There was something, or rather someone, intoxicating about the night before the big fight. As most others on the Strip, Roger Mayweather — Floyd’s trainer and uncle, as well as a two-time world champion — was holding court in one of the common meeting places in the MGM Grand. With a drink nearby and a penchant for stories, Roger spoke to just about everyone who came his way. In fact, when the subject of Mike Tyson came up (long before we learned of the recent flap), Roger used me for his demonstration of what made the former heavyweight champion effective in the ring (and what he felt Tyson didn’t do so well).

This easily made up for missing the weigh-in.

Saturday was a day to never forget, just as it will be for those in the vicinity of the MGM Grand tomorrow. As soon as I woke up, I made my way down to the casino level where, lo and behold, the sports books were buzzing with bet placements for the Kentucky Derby. Alcohol makers had their own versions of ring girls giving out samples of any liquor you could think of. One of my colleagues spent a good part of the day — or the entire trip, rather — in whichever swimming pools he could where said ring girls would go.

Because we decided to take red-eye flights back to New York immediately after the end of the fight, we packed our bags and proceeded to the Mandalay Bay, where we watched Smarty Jones win the Derby at one of its bars and the fight in its atrium. With the mass amounts of people at the hotel with the golden façade, we actually lined up for an hour and a half to get into the atrium.

Of all the things that took place during these four days — which included meeting boxers and media personalities — the best conversations I had were in that line. Picture a place where every single person is talking about one thing and feeling incredibly passionate about it. The discussions ranged from the fighters themselves to the sport as a whole, the up-and-comers, the past greats, the socioeconomic factors that keep the sport alive. The long-fermented dream that a good right hand can lead someone out of poverty never died.

The 90-minute wait felt more like nine minutes thanks to those fans.

The fight itself? Depending on your point of view, it was either a complete dud for casual observers, heartbreaking for de la Hoya fans or an affirmation of the brashness of Mayweather’s faithful. At the time, the worst thing that could be said for the undefeated champion was that he was an over-the-top heel. After all, the packed atrium was split between laughter and anger when he appeared onto the screen wearing his infamous “Mayweather Loves Mexico” attire.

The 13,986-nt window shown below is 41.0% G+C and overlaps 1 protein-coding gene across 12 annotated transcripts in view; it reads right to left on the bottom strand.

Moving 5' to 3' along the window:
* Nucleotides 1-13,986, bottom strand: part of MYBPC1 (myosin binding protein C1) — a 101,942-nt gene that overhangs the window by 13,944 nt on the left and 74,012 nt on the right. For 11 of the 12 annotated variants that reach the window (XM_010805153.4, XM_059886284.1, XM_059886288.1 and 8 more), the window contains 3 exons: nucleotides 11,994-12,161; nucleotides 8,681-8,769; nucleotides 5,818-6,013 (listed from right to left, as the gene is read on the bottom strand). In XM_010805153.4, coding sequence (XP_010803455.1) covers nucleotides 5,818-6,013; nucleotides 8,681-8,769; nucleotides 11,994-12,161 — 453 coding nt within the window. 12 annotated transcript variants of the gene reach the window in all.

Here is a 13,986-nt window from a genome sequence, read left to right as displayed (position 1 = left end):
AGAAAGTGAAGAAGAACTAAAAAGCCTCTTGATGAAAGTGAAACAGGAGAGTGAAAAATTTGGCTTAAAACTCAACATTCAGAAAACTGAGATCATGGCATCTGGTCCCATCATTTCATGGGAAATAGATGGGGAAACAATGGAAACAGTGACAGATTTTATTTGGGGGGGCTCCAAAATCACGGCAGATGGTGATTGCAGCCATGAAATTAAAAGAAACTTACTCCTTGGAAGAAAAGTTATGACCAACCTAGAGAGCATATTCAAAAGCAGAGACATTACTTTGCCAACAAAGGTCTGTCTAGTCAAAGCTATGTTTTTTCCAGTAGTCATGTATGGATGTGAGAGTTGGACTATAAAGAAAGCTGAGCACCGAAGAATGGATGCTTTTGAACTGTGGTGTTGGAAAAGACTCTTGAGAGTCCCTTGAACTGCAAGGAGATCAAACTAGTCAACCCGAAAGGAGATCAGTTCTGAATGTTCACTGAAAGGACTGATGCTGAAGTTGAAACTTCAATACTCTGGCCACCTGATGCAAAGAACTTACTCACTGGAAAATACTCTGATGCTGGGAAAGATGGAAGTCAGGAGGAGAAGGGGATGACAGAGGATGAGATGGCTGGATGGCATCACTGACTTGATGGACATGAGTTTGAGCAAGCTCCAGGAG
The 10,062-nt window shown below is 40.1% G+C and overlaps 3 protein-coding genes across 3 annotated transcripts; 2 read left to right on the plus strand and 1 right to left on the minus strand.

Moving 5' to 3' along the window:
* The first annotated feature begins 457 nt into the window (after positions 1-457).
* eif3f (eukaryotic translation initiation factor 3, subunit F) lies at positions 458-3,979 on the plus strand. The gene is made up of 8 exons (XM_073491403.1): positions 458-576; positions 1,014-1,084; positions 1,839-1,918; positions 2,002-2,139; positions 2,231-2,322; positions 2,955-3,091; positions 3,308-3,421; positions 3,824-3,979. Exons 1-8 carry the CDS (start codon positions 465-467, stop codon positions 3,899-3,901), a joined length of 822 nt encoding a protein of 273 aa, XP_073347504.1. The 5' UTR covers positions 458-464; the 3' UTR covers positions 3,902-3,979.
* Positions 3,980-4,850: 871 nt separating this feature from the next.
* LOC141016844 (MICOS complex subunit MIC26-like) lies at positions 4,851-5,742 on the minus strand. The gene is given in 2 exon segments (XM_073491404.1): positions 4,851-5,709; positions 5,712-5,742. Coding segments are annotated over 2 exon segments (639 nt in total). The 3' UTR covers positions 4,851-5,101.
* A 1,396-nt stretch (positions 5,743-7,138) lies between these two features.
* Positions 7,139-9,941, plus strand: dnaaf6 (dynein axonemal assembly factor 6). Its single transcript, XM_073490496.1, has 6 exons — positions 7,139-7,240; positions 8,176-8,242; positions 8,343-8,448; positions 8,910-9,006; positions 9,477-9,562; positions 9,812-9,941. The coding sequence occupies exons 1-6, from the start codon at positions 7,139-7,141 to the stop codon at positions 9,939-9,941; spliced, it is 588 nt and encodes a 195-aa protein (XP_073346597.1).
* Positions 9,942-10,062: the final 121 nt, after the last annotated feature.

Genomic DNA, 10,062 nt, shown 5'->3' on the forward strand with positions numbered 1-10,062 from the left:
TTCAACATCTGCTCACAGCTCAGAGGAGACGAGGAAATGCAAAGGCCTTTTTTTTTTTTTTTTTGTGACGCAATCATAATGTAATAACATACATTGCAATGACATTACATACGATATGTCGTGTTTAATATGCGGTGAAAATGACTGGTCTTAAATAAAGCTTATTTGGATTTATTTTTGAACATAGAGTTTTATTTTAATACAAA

However, even with fans of both pugilists jawing at each other in the early rounds of the fight, all was forgotten at the end. Where it was long after midnight back east, it was still Cinco de Mayo on the Strip. Mariachi bands lifted the spirits of the disappointed de la Hoya fans and gave Mayweather backers a soundtrack to their gloating.

Just two weeks prior, I covered the infamous 2007 NFL Draft where America not only watched the draft room uneasiness for Brady Quinn and learned that Michael Vick had met with Roger Goodell while the dog-fighting investigations took place, but had sat through the longest first round in history. The following Sunday, I stood standing-room-only in the press box while covering the Red Sox/Yankees rivalry when it was last worth a damn. Both were exciting in their own rights as media assignments and fan spectacles, yet combined, neither could compare to taking in the buzz of the year’s biggest non-football event.

It’s not a stretch to think that tomorrow has a far different aura than eight years ago. The Oscar de la Hoya who took to the ring that night was a former shell of himself, and the punches that could have landed in his heyday were just too slow for the game’s best defensive fighter. The Floyd Mayweather Jr. that won in 2007 took on all the heat imaginable for his “Money May” persona, but it’s incomparable to the heat that comes from scrutiny of his history with domestic violence. And that’s not the only difference leading into in the most anticipated bout in recent memory. In finally facing Manny Pacquiao, Mayweather himself may not be the same boxer.

None of this takes away from what should be an electric scene in Las Vegas tomorrow night. The one common thread between 2007 and 2015 is the palpable passion of the fans. It was that passion, after all, that has stayed with this Scribe nearly a decade later.